The Coen Brothers are a singular filmmaking unit. Now sixteen films into their career, they refuse to make the same film twice, and their critical standing constantly fluctuating with a series of missteps (the misshapen The Lady Killers, the ill-conceived Intolerable Cruelty) and triumphs. Their last two films, No Country for Old Men and Burn After Reading, show no signs of them gaining comfortable reliability, representing arguably their best, then worst films. It’s a mark of their varied talents that very few of their fans would come up with the same list of favourites among their oeuvre.
It should come as no surprise then that A Serious Man is anything but unexpected. Perhaps having worn thin their arch, detached style the Coens seem to have made yet another departure: they have made an honest, straight picture.
Set during the 1960s, in a milieu that is familiar from their own upbringing, the film tells the story of Larry Gopnik and his family as they fracture. Homosexual dalliances, divorce, pot-smoking and frolics with the neighbour’s wife: it’s a classic tale of urban ennui, along the lines of a middle-aged The Graduate.
If the subject is close to their hearts, then so is the level at which they choose to enter into it. There is a humanity in this film towards its characters that is uncharacteristic for the Coens, perhaps not seen since Fargo. For writers who seem to delight in indifferently beholding the folly of humanity (witness The Dude haplessly barrel around LA or a hairdresser find himself at the centre of a pulp nightmare in The Man Who Wasn’t There), they have entered into the struggles of a character like never before. It’s a successful move, perhaps one they’ve been waiting their whole careers to make. While no one could deny the pleasure of the detachment in pastiches like Miller’s Crossing or The Big Lebowski, it’s nice to see them roll up their sleeves and get into the dirty business of life and its variegated troubles.
Larry’s search for meaning vacillates brilliantly from the sublime to the ridiculous. Finding a cosmic response or order seems as likely as getting reception for his perennially detuned television. There is no attempt to belittle his struggle to find meaning, only at the impossibility of ever doing so. The Coens choose to buttress the central story of Larry with that of his wife, brother and son, showing that life is awash with uncertainty, doubt and difficulty at every stage. Without belittling this truth though, it’s a funny film, deploying the usual Coen knack for riding the line between the serious and the ridiculous – a foot in the woodchipper or a boundary dispute turned deadly.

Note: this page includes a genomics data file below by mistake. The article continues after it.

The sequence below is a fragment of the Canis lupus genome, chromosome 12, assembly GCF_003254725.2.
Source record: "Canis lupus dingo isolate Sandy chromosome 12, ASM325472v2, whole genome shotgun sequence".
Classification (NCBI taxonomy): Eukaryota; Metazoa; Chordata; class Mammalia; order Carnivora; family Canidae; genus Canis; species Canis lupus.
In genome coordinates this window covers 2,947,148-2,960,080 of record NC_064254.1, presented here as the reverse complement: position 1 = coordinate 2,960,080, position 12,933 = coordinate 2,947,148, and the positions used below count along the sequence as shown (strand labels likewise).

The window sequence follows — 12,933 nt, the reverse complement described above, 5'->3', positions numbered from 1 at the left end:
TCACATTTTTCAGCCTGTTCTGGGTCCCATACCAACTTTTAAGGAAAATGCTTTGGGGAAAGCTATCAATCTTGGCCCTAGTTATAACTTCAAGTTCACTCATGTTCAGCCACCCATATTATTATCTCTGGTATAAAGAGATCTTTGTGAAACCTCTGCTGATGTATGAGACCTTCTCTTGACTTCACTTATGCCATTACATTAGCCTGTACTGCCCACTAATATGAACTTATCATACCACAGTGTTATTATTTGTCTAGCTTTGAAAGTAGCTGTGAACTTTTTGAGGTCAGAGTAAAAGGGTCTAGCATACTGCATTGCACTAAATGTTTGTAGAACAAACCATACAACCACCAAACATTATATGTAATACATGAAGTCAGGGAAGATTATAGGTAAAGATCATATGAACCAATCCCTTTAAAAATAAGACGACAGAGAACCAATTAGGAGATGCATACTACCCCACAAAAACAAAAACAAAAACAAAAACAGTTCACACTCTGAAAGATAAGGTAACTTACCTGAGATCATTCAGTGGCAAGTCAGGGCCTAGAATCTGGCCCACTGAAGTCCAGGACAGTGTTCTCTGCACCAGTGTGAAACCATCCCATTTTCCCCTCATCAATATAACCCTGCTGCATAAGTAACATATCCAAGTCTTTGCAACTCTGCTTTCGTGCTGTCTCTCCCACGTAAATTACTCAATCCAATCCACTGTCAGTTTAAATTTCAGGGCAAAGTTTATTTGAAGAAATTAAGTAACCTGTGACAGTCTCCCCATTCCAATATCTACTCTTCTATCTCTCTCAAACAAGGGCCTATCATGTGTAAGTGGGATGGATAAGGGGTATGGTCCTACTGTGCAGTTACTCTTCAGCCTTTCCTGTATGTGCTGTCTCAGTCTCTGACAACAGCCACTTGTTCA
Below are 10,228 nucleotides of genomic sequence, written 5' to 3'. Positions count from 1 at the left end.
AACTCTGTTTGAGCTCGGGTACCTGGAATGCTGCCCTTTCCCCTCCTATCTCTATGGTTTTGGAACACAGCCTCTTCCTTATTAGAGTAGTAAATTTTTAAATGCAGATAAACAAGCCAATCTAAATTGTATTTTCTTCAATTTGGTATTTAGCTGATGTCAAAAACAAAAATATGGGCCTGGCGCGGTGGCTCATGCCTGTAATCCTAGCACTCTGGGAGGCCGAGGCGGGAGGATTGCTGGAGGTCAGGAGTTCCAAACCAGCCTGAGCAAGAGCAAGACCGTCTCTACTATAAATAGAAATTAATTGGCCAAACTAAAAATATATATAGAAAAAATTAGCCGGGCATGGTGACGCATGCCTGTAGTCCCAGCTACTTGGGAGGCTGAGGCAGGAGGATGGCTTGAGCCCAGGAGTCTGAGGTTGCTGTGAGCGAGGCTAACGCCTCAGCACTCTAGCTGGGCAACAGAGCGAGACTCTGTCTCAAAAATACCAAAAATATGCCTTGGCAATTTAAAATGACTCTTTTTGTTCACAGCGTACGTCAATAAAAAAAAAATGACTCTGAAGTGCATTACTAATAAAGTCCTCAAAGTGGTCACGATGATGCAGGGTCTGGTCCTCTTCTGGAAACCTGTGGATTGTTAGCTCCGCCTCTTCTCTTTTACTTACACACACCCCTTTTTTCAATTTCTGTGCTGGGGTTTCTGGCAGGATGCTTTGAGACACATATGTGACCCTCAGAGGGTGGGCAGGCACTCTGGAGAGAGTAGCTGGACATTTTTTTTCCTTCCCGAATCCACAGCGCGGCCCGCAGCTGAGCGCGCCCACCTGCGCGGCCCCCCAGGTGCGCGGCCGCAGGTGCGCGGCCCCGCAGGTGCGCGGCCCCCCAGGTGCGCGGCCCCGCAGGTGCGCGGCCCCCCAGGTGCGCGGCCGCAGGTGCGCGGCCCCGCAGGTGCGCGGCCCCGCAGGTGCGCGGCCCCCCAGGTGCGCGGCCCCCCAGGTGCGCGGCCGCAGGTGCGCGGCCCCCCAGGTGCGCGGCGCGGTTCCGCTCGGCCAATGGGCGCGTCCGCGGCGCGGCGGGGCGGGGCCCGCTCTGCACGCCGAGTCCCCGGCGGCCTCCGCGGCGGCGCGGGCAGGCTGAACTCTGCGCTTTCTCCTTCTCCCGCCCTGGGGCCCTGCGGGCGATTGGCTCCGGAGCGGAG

However, it’s not without cliché, with many shorthands for middle-class despair and escape, but it has an assuredness and cohesion which has been lacking from their last three films (No Country for Old Men withstanding). The comic turns which you can rely on the Coens for are present (Sy Ableman, a cross between a Jewish Barry White and a kindly therapist, is hilarious as he attempts to make the process of stealing his wife as painless as possible).
It’s not a film with easy answers but the ride is so finely crafted that you’ll desire to return to it, to try to puzzle them out, or realise that perhaps there are none. As the first line of the film’s Jefferson Airplane leitmotif song run, ‘When the truth is found to be lies…’